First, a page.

Total Immersion Forums  

Go Back   Total Immersion Forums > Freestyle
FAQ Members List Calendar Search Today's Posts Mark Forums Read

Reply
 
Thread Tools Display Modes
  #11  
Old 09-08-2016
novaswimmer novaswimmer is offline
Senior Member
 
Join Date: Jul 2014
Posts: 228
novaswimmer
Default

Quote:
Originally Posted by CoachStuartMcDougal View Post
Hi Novaswimmer,

I use aquatic signature for any new swimmer that comes into masters. This gives me and the swimmer an idea of where the water and gravity puts the swimmer's body. This helps us determine if adding more specific skills to balance (lift the hips) using body position and not turning arms and legs for stability. Most of the swimmers are triathletes and their main stroke is freestyle, so I don't use it to determine which swim event favors their signature, only awareness of their center of mass vs center of buoyancy. Males generally very low signature, and females have much higher signature and more naturally balanced, but is unique to each swimmer and body type.

There is an aquatic signature for both pool/lake and salt water ocean. My aquatic signature in the pool is roughly 75 degs, with the surface being 0 degs - very low hips (as with most guys). In the ocean, I'm between 30-40 degrees, much higher profile. Swimming long distance in the ocean feels routine, whereas pool/lake I really have to focus on skills that keep my hips high and balanced on each stroke.

Anyway aquatic signature is a great tool/test and awareness for both swimmer and coach.

Stuart
Thanks for your response! Good to hear.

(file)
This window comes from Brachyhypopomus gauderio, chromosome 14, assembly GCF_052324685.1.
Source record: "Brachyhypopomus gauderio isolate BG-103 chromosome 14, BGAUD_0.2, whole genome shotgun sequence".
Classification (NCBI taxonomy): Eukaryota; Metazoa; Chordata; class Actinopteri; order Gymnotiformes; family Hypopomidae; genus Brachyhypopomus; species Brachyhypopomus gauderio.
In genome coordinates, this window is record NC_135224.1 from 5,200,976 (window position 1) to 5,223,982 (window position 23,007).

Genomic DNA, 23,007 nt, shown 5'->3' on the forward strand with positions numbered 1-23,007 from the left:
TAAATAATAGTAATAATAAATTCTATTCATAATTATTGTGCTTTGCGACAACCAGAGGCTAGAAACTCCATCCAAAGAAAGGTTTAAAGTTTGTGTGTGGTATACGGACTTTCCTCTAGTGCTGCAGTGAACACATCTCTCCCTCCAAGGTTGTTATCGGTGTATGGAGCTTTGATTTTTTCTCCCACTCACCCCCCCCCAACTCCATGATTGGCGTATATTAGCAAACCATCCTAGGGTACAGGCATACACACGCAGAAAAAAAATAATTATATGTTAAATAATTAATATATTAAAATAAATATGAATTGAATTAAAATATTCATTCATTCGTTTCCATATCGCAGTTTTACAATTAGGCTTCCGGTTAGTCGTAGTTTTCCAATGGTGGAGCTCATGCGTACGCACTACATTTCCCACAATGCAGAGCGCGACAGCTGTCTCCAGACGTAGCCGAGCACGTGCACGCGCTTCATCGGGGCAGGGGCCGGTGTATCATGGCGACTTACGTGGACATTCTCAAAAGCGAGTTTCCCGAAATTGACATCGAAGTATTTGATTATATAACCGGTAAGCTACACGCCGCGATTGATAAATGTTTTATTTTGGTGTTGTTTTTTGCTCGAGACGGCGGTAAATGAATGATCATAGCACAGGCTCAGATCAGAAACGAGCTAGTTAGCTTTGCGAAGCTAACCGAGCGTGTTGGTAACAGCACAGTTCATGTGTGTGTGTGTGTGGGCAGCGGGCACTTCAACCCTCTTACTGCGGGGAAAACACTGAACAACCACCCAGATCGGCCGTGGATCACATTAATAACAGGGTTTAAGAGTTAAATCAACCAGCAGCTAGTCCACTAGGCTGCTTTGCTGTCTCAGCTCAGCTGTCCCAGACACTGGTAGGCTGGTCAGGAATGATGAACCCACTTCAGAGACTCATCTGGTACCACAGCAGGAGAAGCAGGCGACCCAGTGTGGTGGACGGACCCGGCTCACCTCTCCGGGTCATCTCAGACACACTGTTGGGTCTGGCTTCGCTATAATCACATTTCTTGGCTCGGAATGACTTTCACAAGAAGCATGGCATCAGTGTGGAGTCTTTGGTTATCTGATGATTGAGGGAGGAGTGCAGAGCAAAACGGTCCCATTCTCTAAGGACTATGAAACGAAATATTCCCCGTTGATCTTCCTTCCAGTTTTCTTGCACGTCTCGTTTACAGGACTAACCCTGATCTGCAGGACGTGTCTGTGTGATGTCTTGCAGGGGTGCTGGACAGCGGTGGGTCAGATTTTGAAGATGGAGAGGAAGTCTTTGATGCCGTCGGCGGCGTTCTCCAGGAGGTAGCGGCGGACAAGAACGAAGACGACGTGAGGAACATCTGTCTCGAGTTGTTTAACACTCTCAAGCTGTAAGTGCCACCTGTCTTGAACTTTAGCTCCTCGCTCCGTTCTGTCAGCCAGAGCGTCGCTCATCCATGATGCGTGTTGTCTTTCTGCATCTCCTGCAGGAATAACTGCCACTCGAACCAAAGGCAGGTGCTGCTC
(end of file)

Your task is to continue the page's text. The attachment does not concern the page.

Yes, I've been in the Dead Sea before, so know that salt water can def. influence buoyancy. Of course the Dead Sea is ridiculously salty. Can't let any of it get in your eyes.

Last edited by novaswimmer : 09-08-2016 at 05:05 PM.
Reply With Quote
  #12  
Old 09-08-2016
Zenturtle Zenturtle is offline
Senior Member
 
Join Date: Mar 2014
Posts: 1,898
Zenturtle
Default

Stuart is the Boomer expert.
I think the logic is that a distance swimmer can't afford to spend much energy in staying level.
Racing against another swimmer who floats like a cork over a long distance gives the floater an advantage.
Staying level can take up a relatively large part of the total energy expenditure in extreme cases.
In sprint swimming the extra effort to keep level is minor compared to the extreme power output already required to go fast forward through the water.
Don't know if it's saying anything about your optimal stroke.Butterfly, freestyle etc.

triathletes have relatively overworked legs from running and bicycling. Making those legs heavy and not trained for optimal swimming movements.
So the legs sink and the floatation test places them in the sprinter catagory.
Swimming hard without a kick makes your upper body stronger and heavier, already improving your static balance and moving you a little toward distance swimmer.
So heavy specialized training can shift your aquatic signature a bit. Dont know if that can really change your genetic floating starting point much.

Last edited by Zenturtle : 09-09-2016 at 11:29 AM.
Reply With Quote
  #13  
Old 09-09-2016
novaswimmer novaswimmer is offline
Senior Member
 
Join Date: Jul 2014
Posts: 228
novaswimmer
Default

Quote:
Originally Posted by Zenturtle View Post
Stuart is the Boomer expert.
I think the logic is that a distance swimmer can't afford to spend much energy in staying level.
Racing against another swimmer who floats like a cork over a long distance gives the floater an advantage.
Staying level can take up a relatively large part of the total energy expenditure in extreme cases.
In sprint swimming the extra effort to keep level is minor compared to the extreme power output already required to go fast forward through the water.
Don't know if it's saying anything about your optimal stroke.Butterfly, freestyle etc.

triathletes have relatively overworked legs from running and bicycling. Making those legs heavy and not trained for optimal swimming movements.
So the legs sink and the floatation test places them in the sprinter catagory.